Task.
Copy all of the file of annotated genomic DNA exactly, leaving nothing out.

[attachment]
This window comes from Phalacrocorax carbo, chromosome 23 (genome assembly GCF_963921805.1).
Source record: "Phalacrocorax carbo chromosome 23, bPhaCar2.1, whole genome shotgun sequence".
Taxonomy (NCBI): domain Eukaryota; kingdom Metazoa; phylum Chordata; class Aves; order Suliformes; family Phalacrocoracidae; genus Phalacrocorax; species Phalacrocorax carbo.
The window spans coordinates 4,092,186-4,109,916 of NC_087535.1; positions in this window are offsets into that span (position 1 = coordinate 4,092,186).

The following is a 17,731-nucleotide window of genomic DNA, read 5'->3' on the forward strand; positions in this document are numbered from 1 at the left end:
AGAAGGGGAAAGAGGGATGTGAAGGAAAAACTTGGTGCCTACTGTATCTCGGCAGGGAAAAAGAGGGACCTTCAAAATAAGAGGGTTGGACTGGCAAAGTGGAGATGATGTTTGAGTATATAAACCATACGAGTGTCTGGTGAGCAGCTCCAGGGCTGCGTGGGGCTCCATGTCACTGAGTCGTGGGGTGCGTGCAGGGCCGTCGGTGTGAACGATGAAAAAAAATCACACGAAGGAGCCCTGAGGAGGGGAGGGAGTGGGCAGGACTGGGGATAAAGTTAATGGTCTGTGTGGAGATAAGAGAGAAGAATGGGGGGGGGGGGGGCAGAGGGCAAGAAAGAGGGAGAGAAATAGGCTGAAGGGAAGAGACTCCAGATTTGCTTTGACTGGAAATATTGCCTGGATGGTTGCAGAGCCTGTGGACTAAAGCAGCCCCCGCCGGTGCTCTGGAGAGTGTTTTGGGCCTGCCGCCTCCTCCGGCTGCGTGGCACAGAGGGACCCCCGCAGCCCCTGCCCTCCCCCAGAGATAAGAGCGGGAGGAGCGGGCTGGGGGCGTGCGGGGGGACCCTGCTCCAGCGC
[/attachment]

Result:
This window comes from Phalacrocorax carbo, chromosome 23 (genome assembly GCF_963921805.1).
Source record: "Phalacrocorax carbo chromosome 23, bPhaCar2.1, whole genome shotgun sequence".
Taxonomy (NCBI): domain Eukaryota; kingdom Metazoa; phylum Chordata; class Aves; order Suliformes; family Phalacrocoracidae; genus Phalacrocorax; species Phalacrocorax carbo.
The window spans coordinates 4,092,186-4,109,916 of NC_087535.1; positions in this window are offsets into that span (position 1 = coordinate 4,092,186).

The following is a 17,731-nucleotide window of genomic DNA, read 5'->3' on the forward strand; positions in this document are numbered from 1 at the left end:
AGAAGGGGAAAGAGGGATGTGAAGGAAAAACTTGGTGCCTACTGTATCTCGGCAGGGAAAAAGAGGGACCTTCAAAATAAGAGGGTTGGACTGGCAAAGTGGAGATGATGTTTGAGTATATAAACCATACGAGTGTCTGGTGAGCAGCTCCAGGGCTGCGTGGGGCTCCATGTCACTGAGTCGTGGGGTGCGTGCAGGGCCGTCGGTGTGAACGATGAAAAAAAATCACACGAAGGAGCCCTGAGGAGGGGAGGGAGTGGGCAGGACTGGGGATAAAGTTAATGGTCTGTGTGGAGATAAGAGAGAAGAATGGGGGGGGGGGGGGCAGAGGGCAAGAAAGAGGGAGAGAAATAGGCTGAAGGGAAGAGACTCCAGATTTGCTTTGACTGGAAATATTGCCTGGATGGTTGCAGAGCCTGTGGACTAAAGCAGCCCCCGCCGGTGCTCTGGAGAGTGTTTTGGGCCTGCCGCCTCCTCCGGCTGCGTGGCACAGAGGGACCCCCGCAGCCCCTGCCCTCCCCCAGAGATAAGAGCGGGAGGAGCGGGCTGGGGGCGTGCGGGGGGACCCTGCTCCAGCGC